You’ve probably heard the basic advice on how to make friends as an adult: Join a club! Volunteer! Go out more often! But this type of advice glosses over the fact that simply being around new people does not automatically result in friendship says Rizwan Ahmed CPA. And while some might have natural social talents – like outgoing personality or innate charisma – most people don’t know how to systematically approach and develop friendships with others.
Loneliness is becoming endemic among American adults. One study found that nearly 50 percent of people reported feeling lonely at times, and many people struggle with feelings of isolation and lack of intimacy throughout their lives. For men, the struggles may be particularly acute; one recent study discovered that young men had weaker bonds with friends than young women did and were more likely to feel lonelier and less satisfied with their lives.
It’s easy to remain oblivious of the problem, as those who struggle with loneliness typically do so quietly. For some people, loneliness can slip under the radar for years or even decades before it begins to affect other areas of one’s life such as productivity at work or mental health (anxiety and depression). However, male friends may be crucial in detecting and intervening when a man is lonely since men male friendships are often easier to discuss than female friendships.
Realizing you’re lonely can be overwhelming: It implies that your social skills need improvement and there’s perhaps something wrong with your life if you lack intimate relationships. If this sounds familiar, don’t worry – it doesn’t mean you’re incapable of befriending others or that friendship comes naturally to everyone but you. Learning how to make friends as an adult is daunting, but it’s something that anyone can do with time and effort.
Here are three key steps towards learning how to develop friendships as an adult:
1) TALK TO PEOPLE YOU WOULDN’T NORMALLY TALK TO
The first step towards making new friends is literally just stepping out your front door or logging into social media. For many people, forming new connections may involve breaking the habit of interacting exclusively with family members, roommates, classmates/coworkers, etc., and talking to other groups of people who you might not normally talk to (e.g., neighbors, vendors, cashiers). For some people this requires a concerted effort. If you live in a social bubble with few opportunities for interaction outside your normal routine, you’ll need to look for ways to expand your horizons and make new connections explains Rizwan Ahmed CPA.
Perhaps the easiest way to start is by initiating conversations on Twitter or other social media platforms. On Twitter, you can “follow” people who interest you regardless of where they are physically located (many even encourage you follow them if they’ve never interacted with you directly), which easily allows virtual connections to form between complete strangers.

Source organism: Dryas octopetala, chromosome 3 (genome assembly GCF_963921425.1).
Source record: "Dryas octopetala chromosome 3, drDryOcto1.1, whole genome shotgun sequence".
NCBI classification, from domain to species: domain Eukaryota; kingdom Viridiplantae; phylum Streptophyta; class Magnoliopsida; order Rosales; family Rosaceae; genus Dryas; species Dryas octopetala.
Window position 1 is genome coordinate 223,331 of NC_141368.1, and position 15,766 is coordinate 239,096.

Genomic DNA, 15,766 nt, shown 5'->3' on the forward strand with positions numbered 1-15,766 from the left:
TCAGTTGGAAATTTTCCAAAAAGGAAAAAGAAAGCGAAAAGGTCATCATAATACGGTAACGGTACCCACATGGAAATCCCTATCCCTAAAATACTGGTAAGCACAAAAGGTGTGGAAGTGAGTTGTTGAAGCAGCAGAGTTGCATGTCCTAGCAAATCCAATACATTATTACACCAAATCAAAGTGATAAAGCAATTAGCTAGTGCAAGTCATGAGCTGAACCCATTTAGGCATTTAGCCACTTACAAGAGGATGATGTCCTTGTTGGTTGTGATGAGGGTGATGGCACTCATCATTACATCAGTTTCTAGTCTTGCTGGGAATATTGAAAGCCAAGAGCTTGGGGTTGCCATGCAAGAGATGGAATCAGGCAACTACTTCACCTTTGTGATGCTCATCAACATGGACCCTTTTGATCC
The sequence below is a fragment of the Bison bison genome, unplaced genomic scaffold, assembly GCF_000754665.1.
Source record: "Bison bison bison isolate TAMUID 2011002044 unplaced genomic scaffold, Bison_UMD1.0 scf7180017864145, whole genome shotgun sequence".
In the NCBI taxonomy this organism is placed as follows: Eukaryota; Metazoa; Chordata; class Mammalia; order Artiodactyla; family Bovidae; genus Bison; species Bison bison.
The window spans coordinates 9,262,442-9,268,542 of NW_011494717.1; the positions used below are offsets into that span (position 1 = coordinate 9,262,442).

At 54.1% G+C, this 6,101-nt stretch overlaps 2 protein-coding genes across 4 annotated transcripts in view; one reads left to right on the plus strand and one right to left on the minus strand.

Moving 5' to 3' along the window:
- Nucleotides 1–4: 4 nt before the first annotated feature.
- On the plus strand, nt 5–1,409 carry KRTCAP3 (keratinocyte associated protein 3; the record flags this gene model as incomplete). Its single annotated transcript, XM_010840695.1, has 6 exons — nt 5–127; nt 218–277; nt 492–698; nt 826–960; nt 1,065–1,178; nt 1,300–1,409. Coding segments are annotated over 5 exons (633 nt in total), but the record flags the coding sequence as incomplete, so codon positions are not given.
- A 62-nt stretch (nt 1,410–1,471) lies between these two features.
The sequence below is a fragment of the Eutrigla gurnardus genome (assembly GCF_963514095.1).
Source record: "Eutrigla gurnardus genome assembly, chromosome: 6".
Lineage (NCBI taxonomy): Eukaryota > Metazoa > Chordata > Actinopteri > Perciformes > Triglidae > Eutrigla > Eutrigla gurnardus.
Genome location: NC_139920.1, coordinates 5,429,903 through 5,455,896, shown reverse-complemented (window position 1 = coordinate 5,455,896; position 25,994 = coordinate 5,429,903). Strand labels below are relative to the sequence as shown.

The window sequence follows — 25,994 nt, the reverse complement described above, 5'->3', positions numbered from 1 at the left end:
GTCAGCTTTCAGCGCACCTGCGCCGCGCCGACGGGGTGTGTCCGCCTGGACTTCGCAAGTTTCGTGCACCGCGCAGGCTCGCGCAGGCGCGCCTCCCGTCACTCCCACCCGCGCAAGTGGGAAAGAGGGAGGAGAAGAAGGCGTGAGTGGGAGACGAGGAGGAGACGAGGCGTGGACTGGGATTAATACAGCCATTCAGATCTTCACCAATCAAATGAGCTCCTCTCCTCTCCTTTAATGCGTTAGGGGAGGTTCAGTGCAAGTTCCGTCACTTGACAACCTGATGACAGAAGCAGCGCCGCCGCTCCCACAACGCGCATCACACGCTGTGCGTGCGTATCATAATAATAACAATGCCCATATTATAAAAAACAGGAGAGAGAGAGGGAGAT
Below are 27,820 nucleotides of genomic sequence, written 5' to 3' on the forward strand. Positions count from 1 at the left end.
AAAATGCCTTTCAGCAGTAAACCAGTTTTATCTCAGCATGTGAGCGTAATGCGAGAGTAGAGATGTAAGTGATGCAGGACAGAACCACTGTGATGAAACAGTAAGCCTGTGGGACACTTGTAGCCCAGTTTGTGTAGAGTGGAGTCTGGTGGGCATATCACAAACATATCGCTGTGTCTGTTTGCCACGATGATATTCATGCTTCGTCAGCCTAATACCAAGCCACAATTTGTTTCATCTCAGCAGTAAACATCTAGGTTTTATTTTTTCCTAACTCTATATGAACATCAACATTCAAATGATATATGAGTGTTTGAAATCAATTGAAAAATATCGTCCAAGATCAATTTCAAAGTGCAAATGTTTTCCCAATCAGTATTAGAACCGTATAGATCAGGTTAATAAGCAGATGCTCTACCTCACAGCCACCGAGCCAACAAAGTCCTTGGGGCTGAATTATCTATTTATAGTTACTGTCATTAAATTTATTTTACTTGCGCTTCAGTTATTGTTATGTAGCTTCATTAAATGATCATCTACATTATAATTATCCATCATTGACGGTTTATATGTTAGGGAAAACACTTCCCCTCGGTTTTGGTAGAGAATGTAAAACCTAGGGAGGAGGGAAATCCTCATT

2) FOLLOW THE SECOND RULE OF CLUB FIGHT CLUB
Once you’ve talked with someone online, whether it be via social media or some other communication platform (e.g., email), the next step is to meet in person. But before you do, there’s something crucial to keep in mind. The second rule of club fight club is no talking about club fight club. When meeting new people for the first time, don’t tell them that you’re interested in getting together with them. Because your goal is to befriend them. To paraphrase the “first rule,” just show up and see what happens. If friendship ensues, great; try again another day with different people!
If the thought of introducing yourself to strangers fills you with anxiety. Just remember that people are typically busy and won’t always be interested in talking to every stranger who crosses their path says Rizwan Ahmed CPA. However, if someone wants to talk to you. They will make an effort to do so (if not at that moment, then when you introduce yourself).
3) BE PERSISTENT
Once you’ve formed your first friendship through social media. It can be tempting to rest on your laurels and become complacent. This is the point where many friendships die out. Due to lack of continued investment in one another (i.e., people stop initiating interactions). If this happens in a relationship between friends or romantic partners. Both parties might feel sad about the loss but tend not to blame themselves. However, when friends stop interacting with one another it can be incredibly frustrating for the person initiating continued contact. Because they may feel like they’re being clingy or that their friendship was insincere in the first place; this is an unfortunate by-product of loneliness.
Although the steps listed above are simple, they are often counterintuitive because many of us have difficulty with intimacy. With time and effort, almost anyone can learn how to befriend others.